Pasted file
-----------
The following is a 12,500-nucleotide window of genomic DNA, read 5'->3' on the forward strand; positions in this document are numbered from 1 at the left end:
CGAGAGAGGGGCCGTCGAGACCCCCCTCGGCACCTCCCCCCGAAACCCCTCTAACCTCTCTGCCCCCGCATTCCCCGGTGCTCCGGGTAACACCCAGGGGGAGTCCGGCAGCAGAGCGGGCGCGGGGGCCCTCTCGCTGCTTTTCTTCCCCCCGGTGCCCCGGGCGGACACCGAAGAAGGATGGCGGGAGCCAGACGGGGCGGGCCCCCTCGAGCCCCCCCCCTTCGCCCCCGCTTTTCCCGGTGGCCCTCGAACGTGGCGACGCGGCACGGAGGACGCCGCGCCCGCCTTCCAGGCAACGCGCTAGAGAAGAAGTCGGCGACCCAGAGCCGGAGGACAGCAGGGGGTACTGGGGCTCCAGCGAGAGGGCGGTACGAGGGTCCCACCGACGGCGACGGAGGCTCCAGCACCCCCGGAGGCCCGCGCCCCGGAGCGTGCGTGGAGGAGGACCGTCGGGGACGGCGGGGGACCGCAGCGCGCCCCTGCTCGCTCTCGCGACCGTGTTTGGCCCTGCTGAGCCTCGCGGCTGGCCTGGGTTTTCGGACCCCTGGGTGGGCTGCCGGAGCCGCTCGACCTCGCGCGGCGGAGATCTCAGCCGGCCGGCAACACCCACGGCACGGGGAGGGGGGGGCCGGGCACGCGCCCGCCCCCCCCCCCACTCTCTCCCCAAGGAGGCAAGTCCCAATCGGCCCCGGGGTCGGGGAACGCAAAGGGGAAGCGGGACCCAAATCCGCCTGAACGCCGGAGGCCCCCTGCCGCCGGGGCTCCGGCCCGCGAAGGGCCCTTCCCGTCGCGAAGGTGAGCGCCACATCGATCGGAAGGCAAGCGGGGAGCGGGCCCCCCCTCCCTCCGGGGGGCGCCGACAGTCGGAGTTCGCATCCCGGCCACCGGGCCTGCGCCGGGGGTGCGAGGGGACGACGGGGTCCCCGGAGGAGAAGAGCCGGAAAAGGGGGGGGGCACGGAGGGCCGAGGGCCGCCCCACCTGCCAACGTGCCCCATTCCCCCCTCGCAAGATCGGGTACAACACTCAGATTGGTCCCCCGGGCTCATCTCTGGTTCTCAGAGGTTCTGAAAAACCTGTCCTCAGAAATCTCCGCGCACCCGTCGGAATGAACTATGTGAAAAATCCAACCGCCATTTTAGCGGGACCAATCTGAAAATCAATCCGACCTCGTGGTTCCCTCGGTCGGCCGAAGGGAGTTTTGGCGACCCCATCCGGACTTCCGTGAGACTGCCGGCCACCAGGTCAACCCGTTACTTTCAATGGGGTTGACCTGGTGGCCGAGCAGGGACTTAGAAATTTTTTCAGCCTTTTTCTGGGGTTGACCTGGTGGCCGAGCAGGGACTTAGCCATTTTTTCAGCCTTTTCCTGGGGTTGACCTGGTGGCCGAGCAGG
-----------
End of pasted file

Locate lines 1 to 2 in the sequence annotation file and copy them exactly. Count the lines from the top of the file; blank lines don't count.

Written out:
The following is a 12,500-nucleotide window of genomic DNA, read 5'->3' on the forward strand; positions in this document are numbered from 1 at the left end:
CGAGAGAGGGGCCGTCGAGACCCCCCTCGGCACCTCCCCCCGAAACCCCTCTAACCTCTCTGCCCCCGCATTCCCCGGTGCTCCGGGTAACACCCAGGGGGAGTCCGGCAGCAGAGCGGGCGCGGGGGCCCTCTCGCTGCTTTTCTTCCCCCCGGTGCCCCGGGCGGACACCGAAGAAGGATGGCGGGAGCCAGACGGGGCGGGCCCCCTCGAGCCCCCCCCCTTCGCCCCCGCTTTTCCCGGTGGCCCTCGAACGTGGCGACGCGGCACGGAGGACGCCGCGCCCGCCTTCCAGGCAACGCGCTAGAGAAGAAGTCGGCGACCCAGAGCCGGAGGACAGCAGGGGGTACTGGGGCTCCAGCGAGAGGGCGGTACGAGGGTCCCACCGACGGCGACGGAGGCTCCAGCACCCCCGGAGGCCCGCGCCCCGGAGCGTGCGTGGAGGAGGACCGTCGGGGACGGCGGGGGACCGCAGCGCGCCCCTGCTCGCTCTCGCGACCGTGTTTGGCCCTGCTGAGCCTCGCGGCTGGCCTGGGTTTTCGGACCCCTGGGTGGGCTGCCGGAGCCGCTCGACCTCGCGCGGCGGAGATCTCAGCCGGCCGGCAACACCCACGGCACGGGGAGGGGGGGGCCGGGCACGCGCCCGCCCCCCCCCCCACTCTCTCCCCAAGGAGGCAAGTCCCAATCGGCCCCGGGGTCGGGGAACGCAAAGGGGAAGCGGGACCCAAATCCGCCTGAACGCCGGAGGCCCCCTGCCGCCGGGGCTCCGGCCCGCGAAGGGCCCTTCCCGTCGCGAAGGTGAGCGCCACATCGATCGGAAGGCAAGCGGGGAGCGGGCCCCCCCTCCCTCCGGGGGGCGCCGACAGTCGGAGTTCGCATCCCGGCCACCGGGCCTGCGCCGGGGGTGCGAGGGGACGACGGGGTCCCCGGAGGAGAAGAGCCGGAAAAGGGGGGGGGCACGGAGGGCCGAGGGCCGCCCCACCTGCCAACGTGCCCCATTCCCCCCTCGCAAGATCGGGTACAACACTCAGATTGGTCCCCCGGGCTCATCTCTGGTTCTCAGAGGTTCTGAAAAACCTGTCCTCAGAAATCTCCGCGCACCCGTCGGAATGAACTATGTGAAAAATCCAACCGCCATTTTAGCGGGACCAATCTGAAAATCAATCCGACCTCGTGGTTCCCTCGGTCGGCCGAAGGGAGTTTTGGCGACCCCATCCGGACTTCCGTGAGACTGCCGGCCACCAGGTCAACCCGTTACTTTCAATGGGGTTGACCTGGTGGCCGAGCAGGGACTTAGAAATTTTTTCAGCCTTTTTCTGGGGTTGACCTGGTGGCCGAGCAGGGACTTAGCCATTTTTTCAGCCTTTTCCTGGGGTTGACCTGGTGGCCGAGCAGG